The Cargill Scholars Program focuses on Minnesota’s socio-economically disadvantaged students, helping them thrive.
The “achievement gap” refers to the difference in academic performance between groups of students, most frequently measured by test scores and graduation rates. The disparity in performance and test scores is the result of many factors, including race, ethnicity, language and household income—any one of which can affect a student’s ability to succeed in school.
In the state of Minnesota, and specifically the metropolitan Minneapolis-St. Paul area, the achievement gap between white students and minority students is especially wide. White students consistently outscore their black, Hispanic and American Indian classmates on state math and reading tests. Graduation rates for minority students in Minnesota are among the lowest in the country.
To help bridge the achievement gap and better understand the drivers contributing to it, the Cargill Foundation launched the Cargill Scholars Program in 2001. Fifty kids were selected to participate after being identified and recommended by local teachers and administrators. The comprehensive, nine-year initiative was designed to improve students’ scholastic performance by raising academic expectations, preventing disruptive behavior and improving life skills. Starting with tutoring and family counseling in the fourth grade, the program continued until the ninth grade, when students moved into a college incentive program called Destination 2010. After completion, these students became eligible for up to US $10,000 in scholarships for post-secondary education.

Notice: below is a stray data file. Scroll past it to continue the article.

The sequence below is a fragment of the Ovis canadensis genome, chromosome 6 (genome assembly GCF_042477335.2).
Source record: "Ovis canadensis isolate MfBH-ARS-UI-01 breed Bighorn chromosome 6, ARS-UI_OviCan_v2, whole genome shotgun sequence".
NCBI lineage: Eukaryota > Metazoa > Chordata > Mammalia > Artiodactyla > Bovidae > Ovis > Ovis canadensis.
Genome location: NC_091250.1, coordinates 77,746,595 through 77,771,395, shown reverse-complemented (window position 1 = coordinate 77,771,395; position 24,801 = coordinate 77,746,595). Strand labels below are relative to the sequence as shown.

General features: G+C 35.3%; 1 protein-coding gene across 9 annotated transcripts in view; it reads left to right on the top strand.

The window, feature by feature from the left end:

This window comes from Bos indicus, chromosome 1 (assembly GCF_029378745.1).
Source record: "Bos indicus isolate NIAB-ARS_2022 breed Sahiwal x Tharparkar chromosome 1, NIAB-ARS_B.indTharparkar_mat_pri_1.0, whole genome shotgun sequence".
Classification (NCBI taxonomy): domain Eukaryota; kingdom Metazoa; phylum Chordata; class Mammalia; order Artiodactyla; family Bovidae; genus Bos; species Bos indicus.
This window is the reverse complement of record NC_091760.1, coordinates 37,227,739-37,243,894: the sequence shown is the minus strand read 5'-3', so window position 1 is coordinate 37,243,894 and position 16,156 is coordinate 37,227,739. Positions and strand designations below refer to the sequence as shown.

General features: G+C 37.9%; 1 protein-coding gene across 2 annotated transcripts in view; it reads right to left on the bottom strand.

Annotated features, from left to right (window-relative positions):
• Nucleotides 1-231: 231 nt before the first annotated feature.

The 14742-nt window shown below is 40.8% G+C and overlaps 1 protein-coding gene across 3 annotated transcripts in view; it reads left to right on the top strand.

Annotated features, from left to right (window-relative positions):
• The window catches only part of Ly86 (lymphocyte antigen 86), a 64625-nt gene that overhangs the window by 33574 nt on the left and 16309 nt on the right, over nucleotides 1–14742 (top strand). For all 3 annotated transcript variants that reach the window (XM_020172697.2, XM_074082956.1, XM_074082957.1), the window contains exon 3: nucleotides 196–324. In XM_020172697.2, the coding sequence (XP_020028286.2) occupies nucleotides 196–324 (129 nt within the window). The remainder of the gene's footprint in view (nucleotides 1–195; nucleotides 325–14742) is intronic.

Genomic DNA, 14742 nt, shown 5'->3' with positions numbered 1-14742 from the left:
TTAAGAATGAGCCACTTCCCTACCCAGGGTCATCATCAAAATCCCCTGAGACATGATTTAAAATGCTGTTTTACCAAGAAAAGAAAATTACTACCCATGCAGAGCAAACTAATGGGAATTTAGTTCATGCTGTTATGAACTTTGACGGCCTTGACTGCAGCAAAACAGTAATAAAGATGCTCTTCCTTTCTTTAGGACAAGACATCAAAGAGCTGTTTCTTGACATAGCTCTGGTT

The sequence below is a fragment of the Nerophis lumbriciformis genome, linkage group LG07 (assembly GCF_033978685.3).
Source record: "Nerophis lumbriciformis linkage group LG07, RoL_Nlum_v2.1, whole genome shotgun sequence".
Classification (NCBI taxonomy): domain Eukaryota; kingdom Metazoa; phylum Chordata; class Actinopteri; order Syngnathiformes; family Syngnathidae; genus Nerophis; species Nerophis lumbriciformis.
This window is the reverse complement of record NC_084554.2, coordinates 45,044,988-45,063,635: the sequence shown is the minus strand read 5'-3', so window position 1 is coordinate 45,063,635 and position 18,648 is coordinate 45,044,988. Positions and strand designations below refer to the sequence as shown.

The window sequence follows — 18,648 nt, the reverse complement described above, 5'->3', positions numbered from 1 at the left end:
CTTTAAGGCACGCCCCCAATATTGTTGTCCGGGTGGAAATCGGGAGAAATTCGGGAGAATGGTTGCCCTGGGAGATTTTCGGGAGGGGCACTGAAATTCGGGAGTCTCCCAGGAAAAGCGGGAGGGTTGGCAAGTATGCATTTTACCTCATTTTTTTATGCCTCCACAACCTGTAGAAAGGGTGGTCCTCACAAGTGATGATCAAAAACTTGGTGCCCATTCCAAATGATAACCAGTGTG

During the program’s pilot years, Cargill focused on keeping students and their families involved in all aspects of education. Academic tutors, field trips and musical instruction kept students active both in and out of school, and families were given instruction on how to stay engaged in their child’s school experience. Working with Big Brothers Big Sisters in Minneapolis, many Cargill employees served as mentors to the 50 Cargill Scholars in the program, accompanying the students on field trips and helping them study for college entrance exams.
To measure the impact of Cargill’s initiative, The Wilder Research Center followed the pilot group of students through the program, from their first day in 2001 through high school graduation. Research showed Cargill Scholars had heightened interest in academics and extracurricular activities, and improved social skills with peers and adults. Of those who completed the program, 69% attended post-secondary education, well above the average of 49% from the district.
Today, the Cargill Foundation supports similar initiatives aimed at improving academic success for disadvantaged students in the Minneapolis metropolitan area. Knowing that students perform better in school when they eat well-balanced meals, the company is now sharpening its focus on funding programs that support early childhood nutrition for students from pre-kindergarten to sixth grade. The Cargill Foundation now contributes approximately US $8 million annually to non-profits that serve the community surrounding Cargill’s headquarters.